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RE: Versioning of XML Schema and namespaces

From: Hugh Wallis <xmlschema@standarddimensions.com>
Date: Thu, 5 May 2005 15:25:40 -0400
To: <xmlschema-dev@w3.org>
Message-ID: <E1DTlyw-0003rU-PJ@lisa.w3.org>

>>I think in practice the question comes down to either requiring the use 
of schemaLocation and ensuring that it is respected for the processing 
you care about (and can control or influence) or ignoring 
schemaLocation, if present, and using some external mechanism to bind 
namespaces to schemas on a case-by-case basis.<<

XBRL requires a sophisticated taxonomy (actually DTS - "discoverable
taxonomy set") discovery process involving traversing Xlink arcs through
linkbases as well as the ususal schema discovery issues. Accordingly we
leveraged the XML Linking specification (which we use already in defining
taxonomies) and defined our own schema (and linkbase) discovery elements'
syntax and semantics. See http://tinyurl.com/974bh and
http://tinyurl.com/974bh - the schemaRef and linkbaseRef elemets kick off
the process.

Hugh Wallis
XBRL International Inc.
  

-----Original Message-----
From: xmlschema-dev-request@w3.org [mailto:xmlschema-dev-request@w3.org] On
Behalf Of Eliot Kimber
Sent: Wednesday, May 04, 2005 10:37 PM
To: xmlschema-dev@w3.org
Subject: Re: Versioning of XML Schema and namespaces


Biron,Paul V wrote:
> 
> Remember, however, the xsi:schemaLocation [1] is just a hint...schema
> processors are not required to honor it.  In a similar vein, the
> presence of <!DOCTYPE> in an instance does not mean that processors
> must perform DTD validation, although most processors do so by
> default.

Of course I realize this. But in the case where schemaLocation is not 
respected, you are simply back to the case where there is no 
schemaLocation, in which case it's up to the processor to select the 
appropriate schema by whatever means.

In practice your documents are almost certainly going to be processed in 
an environment over which you have enough control to determine exactly 
how schemaLocation is handled and what happens when there is no explicit 
schemaLocation.

So the fact that schemaLocation is a hint doesn't change the fact that 
it is the only thing in a schema-based world that is the functional 
equivalent of public IDs for external DTD subsets, that is, a reference 
to a specific resource, in which it is appropriate to encode some sort 
of version-specific information.

I think in practice the question comes down to either requiring the use 
of schemaLocation and ensuring that it is respected for the processing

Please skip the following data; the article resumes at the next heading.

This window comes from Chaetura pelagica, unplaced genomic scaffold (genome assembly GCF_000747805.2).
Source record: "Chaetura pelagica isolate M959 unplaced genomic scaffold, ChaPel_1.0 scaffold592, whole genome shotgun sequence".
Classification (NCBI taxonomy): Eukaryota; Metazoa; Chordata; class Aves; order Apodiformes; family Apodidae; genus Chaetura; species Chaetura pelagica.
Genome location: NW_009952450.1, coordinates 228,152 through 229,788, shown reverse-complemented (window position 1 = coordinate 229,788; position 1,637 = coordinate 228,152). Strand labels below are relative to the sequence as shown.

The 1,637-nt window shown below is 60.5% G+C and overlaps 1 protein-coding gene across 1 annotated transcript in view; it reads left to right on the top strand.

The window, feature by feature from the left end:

you care about (and can control or influence) or ignoring 
schemaLocation, if present, and using some external mechanism to bind 
namespaces to schemas on a case-by-case basis.

This binding could be done using per-document XML catalogs, or metadata 
enbedded in the document (e.g., "myns:schemaVersion='1.x'"), or metadata 
held in a content management system and provided to the schema-aware XML 
processor on demand.

For example, my toy schema-aware XML content management system, XIRUSS-T 
(http://xiruss-t.sourceforge.net/), is specifically designed to maintain 
a name-space-to-schema-document mapping and makes that mapping available 
through an API. It also provides a general document-level metadata 
mechanism by which applications could change the namespace-to-schema 
association for specific documents.

Or said another way, because the association between documents and 
schemas is merely a hyperlink association and not a syntactic inclusion 
(as for external DTD subsets), once a document is out of your sphere of 
control, you have no way of knowing what will be done with it so there's 
no point in worrying about it. So the only case worth talking about is 
the one where you do in fact control how the document-to-schema 
assocation is done, in which case schemaLocation is either respected or, 
if it's not, you've provided an alternative. So in that case, saying 
"schemaLocation is a hint" is meaningless--in this context it's either a 
directive(because we've made the choice to always respect it) or it's 
ignored if specified (because we've made the choice to do something else).

There is no meaningful use case in which the treatment of schemaLocation 
is unpredictable. Or perhaps more accurately: the use cases in which the 
treatment of schemaLocation is unpredictable are not useful use cases so 
there's not point in discussing them.

Cheers,

Eliot
-- 
W. Eliot Kimber
Professional Services
Innodata Isogen
9390 Research Blvd, #410
Austin, TX 78759
(512) 372-8155

ekimber@innodata-isogen.com
www.innodata-isogen.com
Received on Thursday, 5 May 2005 19:26:04 GMT

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